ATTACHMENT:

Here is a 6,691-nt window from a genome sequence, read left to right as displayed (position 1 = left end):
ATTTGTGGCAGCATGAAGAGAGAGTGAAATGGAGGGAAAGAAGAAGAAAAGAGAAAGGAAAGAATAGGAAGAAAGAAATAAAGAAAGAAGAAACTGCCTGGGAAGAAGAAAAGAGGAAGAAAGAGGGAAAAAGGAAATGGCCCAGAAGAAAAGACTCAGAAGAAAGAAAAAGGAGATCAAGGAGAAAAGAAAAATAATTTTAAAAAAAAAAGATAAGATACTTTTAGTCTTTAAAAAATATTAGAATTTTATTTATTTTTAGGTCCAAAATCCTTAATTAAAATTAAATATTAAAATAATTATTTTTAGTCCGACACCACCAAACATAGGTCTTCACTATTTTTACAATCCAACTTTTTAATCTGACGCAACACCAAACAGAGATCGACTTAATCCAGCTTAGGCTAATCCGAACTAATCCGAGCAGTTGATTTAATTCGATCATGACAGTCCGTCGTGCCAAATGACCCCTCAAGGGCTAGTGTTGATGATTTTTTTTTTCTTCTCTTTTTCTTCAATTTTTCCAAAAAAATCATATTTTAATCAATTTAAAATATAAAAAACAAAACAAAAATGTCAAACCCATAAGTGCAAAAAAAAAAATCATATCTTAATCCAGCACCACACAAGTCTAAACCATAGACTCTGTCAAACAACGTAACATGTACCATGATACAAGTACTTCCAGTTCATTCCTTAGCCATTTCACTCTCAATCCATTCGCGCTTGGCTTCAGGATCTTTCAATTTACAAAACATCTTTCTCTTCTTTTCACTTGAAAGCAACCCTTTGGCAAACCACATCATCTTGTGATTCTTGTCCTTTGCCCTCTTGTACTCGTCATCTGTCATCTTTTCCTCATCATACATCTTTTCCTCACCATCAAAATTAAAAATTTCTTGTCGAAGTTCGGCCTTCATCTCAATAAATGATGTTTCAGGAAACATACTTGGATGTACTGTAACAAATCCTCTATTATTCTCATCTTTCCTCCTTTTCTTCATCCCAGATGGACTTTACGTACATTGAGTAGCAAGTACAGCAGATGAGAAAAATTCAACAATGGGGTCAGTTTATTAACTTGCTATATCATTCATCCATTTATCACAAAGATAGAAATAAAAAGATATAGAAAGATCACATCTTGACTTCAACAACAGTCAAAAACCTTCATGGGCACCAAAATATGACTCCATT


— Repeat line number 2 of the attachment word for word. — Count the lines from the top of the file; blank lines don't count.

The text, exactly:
ATTTGTGGCAGCATGAAGAGAGAGTGAAATGGAGGGAAAGAAGAAGAAAAGAGAAAGGAAAGAATAGGAAGAAAGAAATAAAGAAAGAAGAAACTGCCTGGGAAGAAGAAAAGAGGAAGAAAGAGGGAAAAAGGAAATGGCCCAGAAGAAAAGACTCAGAAGAAAGAAAAAGGAGATCAAGGAGAAAAGAAAAATAATTTTAAAAAAAAAAGATAAGATACTTTTAGTCTTTAAAAAATATTAGAATTTTATTTATTTTTAGGTCCAAAATCCTTAATTAAAATTAAATATTAAAATAATTATTTTTAGTCCGACACCACCAAACATAGGTCTTCACTATTTTTACAATCCAACTTTTTAATCTGACGCAACACCAAACAGAGATCGACTTAATCCAGCTTAGGCTAATCCGAACTAATCCGAGCAGTTGATTTAATTCGATCATGACAGTCCGTCGTGCCAAATGACCCCTCAAGGGCTAGTGTTGATGATTTTTTTTTTCTTCTCTTTTTCTTCAATTTTTCCAAAAAAATCATATTTTAATCAATTTAAAATATAAAAAACAAAACAAAAATGTCAAACCCATAAGTGCAAAAAAAAAAATCATATCTTAATCCAGCACCACACAAGTCTAAACCATAGACTCTGTCAAACAACGTAACATGTACCATGATACAAGTACTTCCAGTTCATTCCTTAGCCATTTCACTCTCAATCCATTCGCGCTTGGCTTCAGGATCTTTCAATTTACAAAACATCTTTCTCTTCTTTTCACTTGAAAGCAACCCTTTGGCAAACCACATCATCTTGTGATTCTTGTCCTTTGCCCTCTTGTACTCGTCATCTGTCATCTTTTCCTCATCATACATCTTTTCCTCACCATCAAAATTAAAAATTTCTTGTCGAAGTTCGGCCTTCATCTCAATAAATGATGTTTCAGGAAACATACTTGGATGTACTGTAACAAATCCTCTATTATTCTCATCTTTCCTCCTTTTCTTCATCCCAGATGGACTTTACGTACATTGAGTAGCAAGTACAGCAGATGAGAAAAATTCAACAATGGGGTCAGTTTATTAACTTGCTATATCATTCATCCATTTATCACAAAGATAGAAATAAAAAGATATAGAAAGATCACATCTTGACTTCAACAACAGTCAAAAACCTTCATGGGCACCAAAATATGACTCCATT